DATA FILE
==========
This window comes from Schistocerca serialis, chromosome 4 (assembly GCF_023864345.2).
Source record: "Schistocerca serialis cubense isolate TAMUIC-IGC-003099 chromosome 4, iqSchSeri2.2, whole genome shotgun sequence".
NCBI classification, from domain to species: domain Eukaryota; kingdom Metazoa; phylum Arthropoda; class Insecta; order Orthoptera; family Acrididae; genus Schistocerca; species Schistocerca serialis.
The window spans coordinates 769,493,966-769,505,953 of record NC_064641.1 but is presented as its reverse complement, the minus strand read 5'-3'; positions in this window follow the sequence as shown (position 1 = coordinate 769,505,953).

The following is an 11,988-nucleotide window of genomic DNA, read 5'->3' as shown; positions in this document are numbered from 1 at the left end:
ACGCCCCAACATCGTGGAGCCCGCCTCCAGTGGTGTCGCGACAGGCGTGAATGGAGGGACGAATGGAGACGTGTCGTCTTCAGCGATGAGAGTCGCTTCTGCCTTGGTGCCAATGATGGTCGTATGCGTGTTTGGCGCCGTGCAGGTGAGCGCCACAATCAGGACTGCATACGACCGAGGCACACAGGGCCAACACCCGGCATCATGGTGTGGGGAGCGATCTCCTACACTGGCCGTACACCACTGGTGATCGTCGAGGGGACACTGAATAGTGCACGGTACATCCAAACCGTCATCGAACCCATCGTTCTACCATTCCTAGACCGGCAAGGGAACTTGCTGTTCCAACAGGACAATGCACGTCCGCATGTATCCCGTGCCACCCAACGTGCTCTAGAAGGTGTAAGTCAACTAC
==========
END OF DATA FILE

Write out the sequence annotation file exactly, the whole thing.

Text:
This window comes from Schistocerca serialis, chromosome 4 (assembly GCF_023864345.2).
Source record: "Schistocerca serialis cubense isolate TAMUIC-IGC-003099 chromosome 4, iqSchSeri2.2, whole genome shotgun sequence".
NCBI classification, from domain to species: domain Eukaryota; kingdom Metazoa; phylum Arthropoda; class Insecta; order Orthoptera; family Acrididae; genus Schistocerca; species Schistocerca serialis.
The window spans coordinates 769,493,966-769,505,953 of record NC_064641.1 but is presented as its reverse complement, the minus strand read 5'-3'; positions in this window follow the sequence as shown (position 1 = coordinate 769,505,953).

The following is an 11,988-nucleotide window of genomic DNA, read 5'->3' as shown; positions in this document are numbered from 1 at the left end:
ACGCCCCAACATCGTGGAGCCCGCCTCCAGTGGTGTCGCGACAGGCGTGAATGGAGGGACGAATGGAGACGTGTCGTCTTCAGCGATGAGAGTCGCTTCTGCCTTGGTGCCAATGATGGTCGTATGCGTGTTTGGCGCCGTGCAGGTGAGCGCCACAATCAGGACTGCATACGACCGAGGCACACAGGGCCAACACCCGGCATCATGGTGTGGGGAGCGATCTCCTACACTGGCCGTACACCACTGGTGATCGTCGAGGGGACACTGAATAGTGCACGGTACATCCAAACCGTCATCGAACCCATCGTTCTACCATTCCTAGACCGGCAAGGGAACTTGCTGTTCCAACAGGACAATGCACGTCCGCATGTATCCCGTGCCACCCAACGTGCTCTAGAAGGTGTAAGTCAACTAC